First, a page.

Tsampa is the Tibetan word for roasted barley flour.
To make it, barley is allowed to dry in the sun, then it is roasted, and ground.
Tsampa is also used as the name of a dish made from this roasted barley flour and Yak Butter Tea. The Yak butter Tea is greasy, which helps bind the flour together.
You put tea in your tea bowl, salt it, then add barley flour, and stir and knead it until it forms a dumpling, that you then eat with your hand.
There is an art to making it, so that you don’t end up either with gruel or something too stiff and dry. If you have done it right, your hands should be clean — it shouldn’t stick to your fingers.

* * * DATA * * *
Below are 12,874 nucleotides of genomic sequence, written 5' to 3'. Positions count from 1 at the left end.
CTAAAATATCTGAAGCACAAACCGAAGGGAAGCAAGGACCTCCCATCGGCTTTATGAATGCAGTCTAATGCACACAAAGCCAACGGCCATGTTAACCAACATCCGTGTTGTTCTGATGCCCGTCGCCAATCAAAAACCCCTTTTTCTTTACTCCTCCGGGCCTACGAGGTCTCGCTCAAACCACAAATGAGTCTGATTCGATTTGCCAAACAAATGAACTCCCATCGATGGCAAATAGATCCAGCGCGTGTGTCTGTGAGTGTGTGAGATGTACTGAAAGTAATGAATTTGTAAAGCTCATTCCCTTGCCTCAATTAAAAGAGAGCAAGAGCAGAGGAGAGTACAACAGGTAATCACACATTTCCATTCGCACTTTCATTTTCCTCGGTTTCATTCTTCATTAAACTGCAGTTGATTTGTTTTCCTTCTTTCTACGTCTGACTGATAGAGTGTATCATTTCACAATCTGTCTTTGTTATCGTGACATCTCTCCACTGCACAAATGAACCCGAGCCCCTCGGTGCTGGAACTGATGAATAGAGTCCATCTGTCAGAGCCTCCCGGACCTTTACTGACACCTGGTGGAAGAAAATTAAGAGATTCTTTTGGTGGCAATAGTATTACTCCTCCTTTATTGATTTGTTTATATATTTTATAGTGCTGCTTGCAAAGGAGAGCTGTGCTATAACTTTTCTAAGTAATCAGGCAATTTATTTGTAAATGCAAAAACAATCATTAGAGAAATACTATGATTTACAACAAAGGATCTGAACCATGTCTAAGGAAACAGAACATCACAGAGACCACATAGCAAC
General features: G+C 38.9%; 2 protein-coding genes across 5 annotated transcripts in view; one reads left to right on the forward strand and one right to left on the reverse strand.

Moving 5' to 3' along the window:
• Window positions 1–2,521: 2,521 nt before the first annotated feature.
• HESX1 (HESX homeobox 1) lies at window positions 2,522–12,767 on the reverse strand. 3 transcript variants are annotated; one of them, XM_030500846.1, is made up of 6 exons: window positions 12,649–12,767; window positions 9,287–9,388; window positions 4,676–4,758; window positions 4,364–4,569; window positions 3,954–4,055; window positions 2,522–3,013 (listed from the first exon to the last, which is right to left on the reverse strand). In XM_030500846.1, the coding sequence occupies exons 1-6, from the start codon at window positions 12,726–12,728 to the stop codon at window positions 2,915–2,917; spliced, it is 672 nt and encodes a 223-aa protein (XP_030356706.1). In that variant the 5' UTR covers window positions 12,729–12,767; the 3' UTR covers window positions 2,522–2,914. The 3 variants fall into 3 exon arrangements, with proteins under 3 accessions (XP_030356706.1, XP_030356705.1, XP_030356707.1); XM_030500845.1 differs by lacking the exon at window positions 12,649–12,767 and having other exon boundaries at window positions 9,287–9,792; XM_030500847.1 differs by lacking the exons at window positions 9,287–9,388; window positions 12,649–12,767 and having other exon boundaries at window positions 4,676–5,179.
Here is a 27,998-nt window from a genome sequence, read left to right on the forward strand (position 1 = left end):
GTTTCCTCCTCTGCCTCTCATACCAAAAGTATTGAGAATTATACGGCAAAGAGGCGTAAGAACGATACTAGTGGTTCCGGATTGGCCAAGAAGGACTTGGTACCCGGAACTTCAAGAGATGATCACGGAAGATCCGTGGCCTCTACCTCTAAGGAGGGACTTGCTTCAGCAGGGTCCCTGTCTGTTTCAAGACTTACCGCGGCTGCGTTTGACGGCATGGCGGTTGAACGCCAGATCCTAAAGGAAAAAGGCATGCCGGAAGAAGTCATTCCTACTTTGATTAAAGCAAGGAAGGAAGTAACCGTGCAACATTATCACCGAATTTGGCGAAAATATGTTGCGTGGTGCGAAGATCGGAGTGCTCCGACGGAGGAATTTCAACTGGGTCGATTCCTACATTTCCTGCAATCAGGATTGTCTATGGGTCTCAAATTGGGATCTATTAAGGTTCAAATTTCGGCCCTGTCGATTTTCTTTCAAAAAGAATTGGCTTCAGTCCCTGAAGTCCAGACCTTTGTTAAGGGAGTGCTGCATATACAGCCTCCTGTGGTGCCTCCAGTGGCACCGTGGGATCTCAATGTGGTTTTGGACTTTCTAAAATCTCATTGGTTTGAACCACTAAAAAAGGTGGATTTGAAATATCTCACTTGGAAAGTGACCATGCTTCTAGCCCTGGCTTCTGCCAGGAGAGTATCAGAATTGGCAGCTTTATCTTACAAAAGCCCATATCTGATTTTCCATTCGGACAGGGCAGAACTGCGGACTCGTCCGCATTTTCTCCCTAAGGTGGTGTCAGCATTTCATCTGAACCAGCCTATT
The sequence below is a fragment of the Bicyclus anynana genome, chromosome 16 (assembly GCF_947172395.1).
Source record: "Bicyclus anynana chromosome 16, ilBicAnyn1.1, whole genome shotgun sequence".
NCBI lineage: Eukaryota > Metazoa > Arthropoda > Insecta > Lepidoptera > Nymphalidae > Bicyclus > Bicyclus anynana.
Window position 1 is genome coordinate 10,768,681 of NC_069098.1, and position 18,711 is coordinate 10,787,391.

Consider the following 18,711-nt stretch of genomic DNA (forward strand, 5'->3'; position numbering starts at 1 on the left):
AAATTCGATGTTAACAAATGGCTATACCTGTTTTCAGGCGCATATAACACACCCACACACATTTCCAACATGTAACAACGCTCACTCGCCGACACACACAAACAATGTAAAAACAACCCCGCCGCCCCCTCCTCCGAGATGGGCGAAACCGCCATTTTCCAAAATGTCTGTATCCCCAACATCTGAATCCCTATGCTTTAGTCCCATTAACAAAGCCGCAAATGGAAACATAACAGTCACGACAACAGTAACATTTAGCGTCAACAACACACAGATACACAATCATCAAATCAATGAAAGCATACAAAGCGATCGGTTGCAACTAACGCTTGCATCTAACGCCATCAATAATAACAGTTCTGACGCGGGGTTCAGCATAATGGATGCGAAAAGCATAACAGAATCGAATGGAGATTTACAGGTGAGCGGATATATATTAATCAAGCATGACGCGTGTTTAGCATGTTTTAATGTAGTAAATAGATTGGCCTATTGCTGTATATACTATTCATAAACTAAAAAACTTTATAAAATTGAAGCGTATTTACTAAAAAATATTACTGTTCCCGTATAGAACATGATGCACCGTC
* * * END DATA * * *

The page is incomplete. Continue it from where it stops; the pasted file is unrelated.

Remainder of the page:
It takes a bit of know-how to get the proportion of ingredients right. In fact, usually barley flour is put in the bowl first, then Butter Tea poured on top of it. You drink the tea, refilling it several times, then when you want the dumpling proceed to mix up the flour at the bottom. You need just a thin layer of Butter Tea on top the flour for the right consistency.
You start by mixing with just 1 finger, then use your whole hand as it starts to thicken and bind.
You can eat the dumpling in small pieces, or lift it and eat it as a single piece.
Tibetans thrown pinches of Tsampa (as in just the flour, not the dumplings) to mark important occasions, as we throw rice at weddings.
In Tibetan, the flour is actually called “rtsam pa.” Roasted barley flour is “nas rtsam pa”.